San Francisco Chinatown signage

Here are some photos I took a couple of years ago in San Francisco’s Chinatown.

As should be clear from the Mandarin and Cantonese pronunciations I’ve provided for the Chinese characters, the Sinitic names for streets in Chinatown certainly don’t come from Mandarin, which isn’t surprising given how the Chinese diaspora was not predominantly Mandarin speaking until recently. My guess would be Taishanese Cantonese.

Beckett: 白話轉街 (Mandarin: Báihuàzhuǎn Jiē; Cantonese: baahk- wa/ jyun/ )


I like this unofficial sign even better.
a one-way sign, beneath which is a hand-lettered sign reading BECKETT ST 白話轉街

Jackson: 昃臣街 (Mandarin: Zèchén Jiē; Cantonese: jak\ sahn\)

The first Chinese character, 昃, is a surprising choice since it is quite rare and would not be known by most people. Some far more common characters that perhaps could have been used instead include 則 (Cantonese: jak\), 責 (Cantonese: jaak-), 澤 (Cantonese: jaahk-), and 擇 (Cantonese: jaahk-) — all of which are pronounced in Mandarin.

Jackson 昃臣街

Clay: 企李街 (Mandarin: Qǐlǐ Jiē; Cantonese: keih/ leih/)

streetsign for Clay Street, with 企李街 in Chinese characters

Commercial: 襟美慎街 (Mandarin: Jīnměishèn Jiē; Cantonese: kam\ meih/ sahn-)

I would have expected a semantic translation for this street name. But Kam-meih-sahn appears to be another phonetic approximation.

'Commercial 襟美慎街' -- a bronze placque embedded in brick paving

Grant: 都板街 (Mandarin: Dōubǎn Jiē; Cantonese: dou\ baan/ gaai\)

This is another interesting one. Note that Doubaan and Grant sound nothing like each other. And this isn’t a semantic translation of Grant either. So why is this street labelled 都板街? The answer is that the Sinitic name preserves an old name of the street: Dupont.

street sign reading 'Grant 都板街'

And for lagniappe, here’s a photo taken in the nearby Italian district, where Columbus Street is also identified in Italian as Corso Cristòforo Colombo.

as described above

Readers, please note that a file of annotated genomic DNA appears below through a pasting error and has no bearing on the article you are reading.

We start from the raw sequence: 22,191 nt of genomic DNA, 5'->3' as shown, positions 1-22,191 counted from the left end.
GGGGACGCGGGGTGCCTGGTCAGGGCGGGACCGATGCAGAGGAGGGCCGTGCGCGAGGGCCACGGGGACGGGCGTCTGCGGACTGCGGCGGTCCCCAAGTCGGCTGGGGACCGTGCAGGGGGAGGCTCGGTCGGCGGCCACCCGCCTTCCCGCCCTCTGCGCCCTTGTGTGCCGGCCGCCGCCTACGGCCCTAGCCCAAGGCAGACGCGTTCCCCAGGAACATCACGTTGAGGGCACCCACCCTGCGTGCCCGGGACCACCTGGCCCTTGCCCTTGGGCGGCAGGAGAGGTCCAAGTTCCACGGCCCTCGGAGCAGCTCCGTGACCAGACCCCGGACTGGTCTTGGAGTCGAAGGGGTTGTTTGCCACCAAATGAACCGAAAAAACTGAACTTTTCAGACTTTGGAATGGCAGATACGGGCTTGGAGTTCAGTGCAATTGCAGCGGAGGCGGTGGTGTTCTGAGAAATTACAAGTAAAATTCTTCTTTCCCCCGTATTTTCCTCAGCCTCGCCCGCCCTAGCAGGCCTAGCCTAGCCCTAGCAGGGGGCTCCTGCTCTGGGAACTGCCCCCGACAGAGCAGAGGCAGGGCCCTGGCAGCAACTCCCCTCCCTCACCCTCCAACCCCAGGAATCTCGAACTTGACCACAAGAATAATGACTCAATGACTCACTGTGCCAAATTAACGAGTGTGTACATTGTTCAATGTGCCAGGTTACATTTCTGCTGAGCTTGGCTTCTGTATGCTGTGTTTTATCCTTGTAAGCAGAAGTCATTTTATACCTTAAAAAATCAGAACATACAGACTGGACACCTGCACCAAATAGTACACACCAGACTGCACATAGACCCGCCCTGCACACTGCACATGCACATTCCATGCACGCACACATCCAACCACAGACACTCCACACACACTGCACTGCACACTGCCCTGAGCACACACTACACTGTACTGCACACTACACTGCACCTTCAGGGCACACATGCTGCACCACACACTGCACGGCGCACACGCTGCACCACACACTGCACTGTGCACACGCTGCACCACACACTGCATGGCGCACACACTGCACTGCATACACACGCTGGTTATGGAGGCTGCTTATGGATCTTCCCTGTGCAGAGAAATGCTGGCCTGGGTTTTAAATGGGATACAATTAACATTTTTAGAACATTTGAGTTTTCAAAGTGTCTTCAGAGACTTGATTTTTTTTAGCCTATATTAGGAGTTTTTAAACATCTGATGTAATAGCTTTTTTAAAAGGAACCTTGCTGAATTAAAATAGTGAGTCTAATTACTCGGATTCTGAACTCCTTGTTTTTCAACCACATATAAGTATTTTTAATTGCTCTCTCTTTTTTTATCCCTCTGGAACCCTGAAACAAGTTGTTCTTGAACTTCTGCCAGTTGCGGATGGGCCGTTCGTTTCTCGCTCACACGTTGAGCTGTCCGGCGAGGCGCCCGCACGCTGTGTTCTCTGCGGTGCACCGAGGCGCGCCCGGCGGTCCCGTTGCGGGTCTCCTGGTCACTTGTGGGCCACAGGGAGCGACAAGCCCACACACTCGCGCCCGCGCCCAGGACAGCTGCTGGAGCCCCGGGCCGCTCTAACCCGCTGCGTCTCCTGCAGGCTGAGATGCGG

further reading:

13 thoughts on “San Francisco Chinatown signage

  1. ? for the first syllable of “Jackson” is actually not surprising for a Cantonese transliteration. ? zak1, while rare in Mandarin (in linguistics it’s used to refer to tones, meaning ‘not ?’, i.e., ?, ?, and ?), is a very common word in Cantonese meaning ‘misaligned, oblique’. I think most Cantonese readers would be able to read this character. In fact, I’ve seen the character ? used to transliterate “check” (as in, I’ve sent you a check, did you cash it yet?).

    In the case of Jackson, you just take this not-uncommon character and add a radical to it to make it look more name-like.

  2. Another note, this time about Beckett Street. The article you referred to by William J. Hoy actually has the answer to this one: it has nothing to do with “Beckett”, but instead means “Plain Language John”, named after some interpreter dude named “John”. In Toisanese, ? is read “tson??”.

  3. Lots of companies don’t plan ahead, not surveying the phonology of all Chinese character using regions and countries, when choosing their transliterations.

    Case in point: the retailer Watson’s: ???. Matches great in Cantonese [Wat-sahn-sih], but many kilometers away from the intended sound when read in Mandarin [Q?chénshì].

    P> Jackson: ??? (Mandarin: Zèchén Ji?; Cantonese: jak\ sahn\)

    P> The first Chinese character, ?, is a surprising choice since it is
    P> quite rare and would not be known by most people.